There are few musical things as exciting as a top-class vocalist fronting a full-on big band. Just a few. One of those is a top-class vocalist paired with a single, equally talented, instrumentalist. Heureux Comme Avec Une Femme provides that form of musical excitement courtesy of Italian double bassist and composer Roberto Bonati and vocalist Diana Torto.
It's rare to hear a vocalist capable of the intensity that Torto can muster: rare, also, to hear the double bass played with the ferocity of which Bonati is capable. Put the pair together and the music they produce comes across with an almost palpable strength. Bonati is in full command of his instrumenthis arco playing is especially impressive, moving from classical to folk to jazz influences, at times within a few bars. Torto favors wordless vocals on all but four songs, but even without lyrics she can capture and communicate the mood of a composition.
This intensity is clear from the first notes. On rare occasions Torto's vocalsmost notably at around two and then seven minutes on "Cinque Petali Di Una Primavera"come across as too strident, her virtuosity admirable rather than affecting. Such occasions soon pass: her impassioned performances are heartfelt, genuinely responsive to Bonati's writing and, paired with Bonati's bass, with tremendous emotional impact.
The album opens with "Ark," Bonati's sonorous, low, arco notes soon joined by Torto's clear and pure wordless vocal. There's an almost hymnal quality to the song but the mood seems more fearful than celebratory. "Can Vei La Lauzeta -The Song"the lyrics are by the 12th century troubadour Bernard de Ventadornis a song of unrequited love (the album also includes "African Lauzeta," a variation on the theme which also uses de Ventadorn's words). Torto and Bonati give it a suitably lovelorn treatment, with voice and bass both connecting with Ventadorn's tale of woe and demonstrating that emotional responses can easily transcend the centuries.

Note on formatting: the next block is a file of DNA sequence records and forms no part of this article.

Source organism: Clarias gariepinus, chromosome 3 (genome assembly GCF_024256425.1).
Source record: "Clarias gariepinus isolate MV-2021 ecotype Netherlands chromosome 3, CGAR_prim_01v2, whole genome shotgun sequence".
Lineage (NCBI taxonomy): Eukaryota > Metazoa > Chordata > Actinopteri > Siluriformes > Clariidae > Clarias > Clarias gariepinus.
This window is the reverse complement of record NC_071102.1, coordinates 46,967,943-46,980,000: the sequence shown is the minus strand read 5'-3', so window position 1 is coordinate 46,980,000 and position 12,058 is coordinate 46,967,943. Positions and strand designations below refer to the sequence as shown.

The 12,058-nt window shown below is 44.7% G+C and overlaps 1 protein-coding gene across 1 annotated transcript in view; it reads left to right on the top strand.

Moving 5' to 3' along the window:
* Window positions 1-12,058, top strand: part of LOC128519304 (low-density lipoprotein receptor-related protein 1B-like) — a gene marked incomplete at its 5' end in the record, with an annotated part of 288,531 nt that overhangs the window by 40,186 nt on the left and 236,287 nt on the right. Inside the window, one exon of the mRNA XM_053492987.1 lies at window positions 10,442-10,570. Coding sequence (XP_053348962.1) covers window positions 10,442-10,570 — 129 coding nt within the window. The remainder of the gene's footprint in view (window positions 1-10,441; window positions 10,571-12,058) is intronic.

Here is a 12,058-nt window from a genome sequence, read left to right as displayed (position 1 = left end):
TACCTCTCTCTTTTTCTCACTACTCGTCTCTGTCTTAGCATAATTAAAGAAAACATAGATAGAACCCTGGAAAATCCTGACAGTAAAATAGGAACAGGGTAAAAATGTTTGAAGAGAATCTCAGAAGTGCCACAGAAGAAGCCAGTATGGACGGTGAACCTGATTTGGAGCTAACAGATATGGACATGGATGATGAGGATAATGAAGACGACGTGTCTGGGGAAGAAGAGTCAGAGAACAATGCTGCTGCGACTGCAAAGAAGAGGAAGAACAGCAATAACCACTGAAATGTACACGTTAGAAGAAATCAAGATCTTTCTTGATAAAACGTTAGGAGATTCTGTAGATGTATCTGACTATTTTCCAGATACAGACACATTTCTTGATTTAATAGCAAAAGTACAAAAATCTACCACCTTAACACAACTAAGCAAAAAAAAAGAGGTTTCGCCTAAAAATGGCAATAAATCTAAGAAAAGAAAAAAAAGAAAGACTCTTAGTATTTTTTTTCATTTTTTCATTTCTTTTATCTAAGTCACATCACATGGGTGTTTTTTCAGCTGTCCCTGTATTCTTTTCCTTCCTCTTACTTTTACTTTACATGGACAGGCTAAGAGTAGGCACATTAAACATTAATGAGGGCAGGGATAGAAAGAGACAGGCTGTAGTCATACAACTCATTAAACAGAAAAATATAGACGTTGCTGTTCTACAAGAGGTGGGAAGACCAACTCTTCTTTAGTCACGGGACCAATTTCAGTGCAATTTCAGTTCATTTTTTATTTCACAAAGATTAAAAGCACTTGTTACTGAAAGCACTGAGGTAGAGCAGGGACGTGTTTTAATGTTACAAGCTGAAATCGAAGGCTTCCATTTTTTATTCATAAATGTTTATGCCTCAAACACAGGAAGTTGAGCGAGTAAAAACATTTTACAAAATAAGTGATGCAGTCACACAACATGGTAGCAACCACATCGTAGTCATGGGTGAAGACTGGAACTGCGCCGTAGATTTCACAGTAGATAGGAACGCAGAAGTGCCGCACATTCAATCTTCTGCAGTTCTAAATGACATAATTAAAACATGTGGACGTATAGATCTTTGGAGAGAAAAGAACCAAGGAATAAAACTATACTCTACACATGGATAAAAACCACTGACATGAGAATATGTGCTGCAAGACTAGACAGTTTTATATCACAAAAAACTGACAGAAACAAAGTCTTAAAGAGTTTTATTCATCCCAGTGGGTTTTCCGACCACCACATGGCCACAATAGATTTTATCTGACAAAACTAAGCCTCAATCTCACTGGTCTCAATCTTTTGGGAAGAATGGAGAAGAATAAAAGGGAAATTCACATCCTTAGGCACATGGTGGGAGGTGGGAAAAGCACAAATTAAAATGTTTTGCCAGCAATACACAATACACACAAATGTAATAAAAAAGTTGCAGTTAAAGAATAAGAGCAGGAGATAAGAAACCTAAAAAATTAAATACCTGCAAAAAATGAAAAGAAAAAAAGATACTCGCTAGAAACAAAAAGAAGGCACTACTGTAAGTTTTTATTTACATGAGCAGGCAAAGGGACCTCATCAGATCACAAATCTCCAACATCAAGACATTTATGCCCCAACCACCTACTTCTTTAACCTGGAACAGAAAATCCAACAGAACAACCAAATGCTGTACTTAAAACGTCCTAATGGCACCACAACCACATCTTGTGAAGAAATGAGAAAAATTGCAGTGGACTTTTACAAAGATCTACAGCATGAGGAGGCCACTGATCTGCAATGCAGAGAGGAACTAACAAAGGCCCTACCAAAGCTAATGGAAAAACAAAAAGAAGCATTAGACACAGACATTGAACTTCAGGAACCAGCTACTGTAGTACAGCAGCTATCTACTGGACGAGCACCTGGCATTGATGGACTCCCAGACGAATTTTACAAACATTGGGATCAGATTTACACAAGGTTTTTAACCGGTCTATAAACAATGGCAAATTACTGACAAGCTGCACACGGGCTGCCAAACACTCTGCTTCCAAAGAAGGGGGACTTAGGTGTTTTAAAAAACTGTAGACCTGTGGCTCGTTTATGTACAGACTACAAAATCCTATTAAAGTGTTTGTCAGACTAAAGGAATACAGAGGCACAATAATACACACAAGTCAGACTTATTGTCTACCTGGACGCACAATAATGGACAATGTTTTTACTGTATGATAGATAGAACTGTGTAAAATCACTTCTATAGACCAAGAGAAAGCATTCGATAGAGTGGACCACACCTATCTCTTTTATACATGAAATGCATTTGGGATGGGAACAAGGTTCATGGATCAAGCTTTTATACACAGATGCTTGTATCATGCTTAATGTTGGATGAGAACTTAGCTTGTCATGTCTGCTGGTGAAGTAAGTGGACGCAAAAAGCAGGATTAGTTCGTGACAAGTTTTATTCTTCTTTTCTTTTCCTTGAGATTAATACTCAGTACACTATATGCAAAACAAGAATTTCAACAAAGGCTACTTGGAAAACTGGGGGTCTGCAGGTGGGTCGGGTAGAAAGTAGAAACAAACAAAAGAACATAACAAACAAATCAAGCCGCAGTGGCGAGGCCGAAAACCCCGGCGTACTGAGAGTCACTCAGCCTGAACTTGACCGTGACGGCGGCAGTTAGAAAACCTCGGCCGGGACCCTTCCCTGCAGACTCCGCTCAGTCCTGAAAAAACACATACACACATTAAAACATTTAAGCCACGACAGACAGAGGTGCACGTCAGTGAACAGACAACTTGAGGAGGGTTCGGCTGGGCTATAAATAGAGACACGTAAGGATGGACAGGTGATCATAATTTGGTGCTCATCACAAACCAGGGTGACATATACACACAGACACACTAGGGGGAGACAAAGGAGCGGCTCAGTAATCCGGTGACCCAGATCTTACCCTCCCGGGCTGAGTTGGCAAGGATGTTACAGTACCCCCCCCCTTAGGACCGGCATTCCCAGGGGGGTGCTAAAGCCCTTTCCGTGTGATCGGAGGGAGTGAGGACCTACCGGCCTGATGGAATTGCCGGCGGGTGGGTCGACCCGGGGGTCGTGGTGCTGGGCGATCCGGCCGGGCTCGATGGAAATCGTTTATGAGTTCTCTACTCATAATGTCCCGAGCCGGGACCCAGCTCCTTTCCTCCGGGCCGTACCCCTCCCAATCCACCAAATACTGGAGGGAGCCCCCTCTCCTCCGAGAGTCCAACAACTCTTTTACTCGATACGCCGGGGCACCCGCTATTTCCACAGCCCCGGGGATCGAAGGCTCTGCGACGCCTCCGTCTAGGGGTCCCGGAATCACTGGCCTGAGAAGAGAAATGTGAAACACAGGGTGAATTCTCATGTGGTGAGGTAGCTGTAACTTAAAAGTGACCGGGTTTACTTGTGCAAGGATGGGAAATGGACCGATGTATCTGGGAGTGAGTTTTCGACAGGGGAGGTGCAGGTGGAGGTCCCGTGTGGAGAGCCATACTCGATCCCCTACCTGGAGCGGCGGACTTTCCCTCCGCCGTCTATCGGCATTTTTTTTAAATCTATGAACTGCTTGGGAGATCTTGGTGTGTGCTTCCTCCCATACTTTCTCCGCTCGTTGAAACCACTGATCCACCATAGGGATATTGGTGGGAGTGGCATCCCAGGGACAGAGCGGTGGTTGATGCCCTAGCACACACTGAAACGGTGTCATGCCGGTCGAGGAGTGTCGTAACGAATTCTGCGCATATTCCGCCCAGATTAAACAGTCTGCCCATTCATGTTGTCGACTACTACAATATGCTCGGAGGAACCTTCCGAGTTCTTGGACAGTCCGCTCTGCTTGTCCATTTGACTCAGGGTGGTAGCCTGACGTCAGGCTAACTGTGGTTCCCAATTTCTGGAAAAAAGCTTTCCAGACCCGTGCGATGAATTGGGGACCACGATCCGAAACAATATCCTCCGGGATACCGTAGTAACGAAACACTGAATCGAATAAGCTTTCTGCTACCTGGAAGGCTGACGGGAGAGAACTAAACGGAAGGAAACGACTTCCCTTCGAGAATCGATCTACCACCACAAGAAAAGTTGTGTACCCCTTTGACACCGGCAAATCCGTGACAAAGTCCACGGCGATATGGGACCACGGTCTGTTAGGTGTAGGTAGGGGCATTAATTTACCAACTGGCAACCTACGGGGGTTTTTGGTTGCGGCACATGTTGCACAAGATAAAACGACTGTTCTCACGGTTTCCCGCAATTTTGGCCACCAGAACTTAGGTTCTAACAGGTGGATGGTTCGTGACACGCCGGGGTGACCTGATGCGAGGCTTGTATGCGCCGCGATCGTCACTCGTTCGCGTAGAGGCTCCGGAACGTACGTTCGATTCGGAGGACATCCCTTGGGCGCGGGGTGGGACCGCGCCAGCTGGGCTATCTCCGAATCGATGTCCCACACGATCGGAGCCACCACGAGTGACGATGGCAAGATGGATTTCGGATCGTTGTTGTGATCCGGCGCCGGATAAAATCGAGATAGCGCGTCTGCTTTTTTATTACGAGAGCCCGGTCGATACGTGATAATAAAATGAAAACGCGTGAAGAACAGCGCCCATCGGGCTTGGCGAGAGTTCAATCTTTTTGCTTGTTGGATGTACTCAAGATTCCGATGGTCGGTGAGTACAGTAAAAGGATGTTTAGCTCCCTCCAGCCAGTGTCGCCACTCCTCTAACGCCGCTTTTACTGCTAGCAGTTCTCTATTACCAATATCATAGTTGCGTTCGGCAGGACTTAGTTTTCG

"Woman Of The Woodlands" is a mysterious and unsettling song, Bonati's lyrics telling of a blue-eyed, long-haired woman who "lives her solitude" in the woods. Bass, percussion and voice come together to create a world filled with imagerya tale that W.B. Yeats could be proud of, a song that lingers long in the memory. "Une Confiance De Lascaux" also comes into the "unsettling" category, a conversation between ancient spirits, perhaps, given the title's nod to the Paleolithic Lascaux caves.
These intense, powerful, performances do give way to lighter moments, although many of these, such as the gorgeous "Malvarosa," are notable for their melancholy moodsand "Malvarosa" itself features an intense mid-section. Torto's joyous whoops on the sprightly "Girotondo"; the fast-tempo, middle-eastern tinged early sections of "Rouge"; the slow, sensual "Heureux Comme Avec Une Femme" with its lyrics based on Arthur Rimbaud's 1870 poem "Sensation" all evidence the duo's talent for evoking brighter and more romantic images. The emotional range and passionate musicianship on display on Heureux Comme Avec Une Femme is striking.
Ark; Girotondo; Can Vei La Lauzeta - The Song; Incanto; Woman Of The Woodlands; Rouge; Cinque Petali Di Una Primavera; Heureux Comme Avec Une Femme; Une Confiance De Lascaux; Sospeso Come Falco Incerto; Malvarosa; Misteri; African Lauzeta.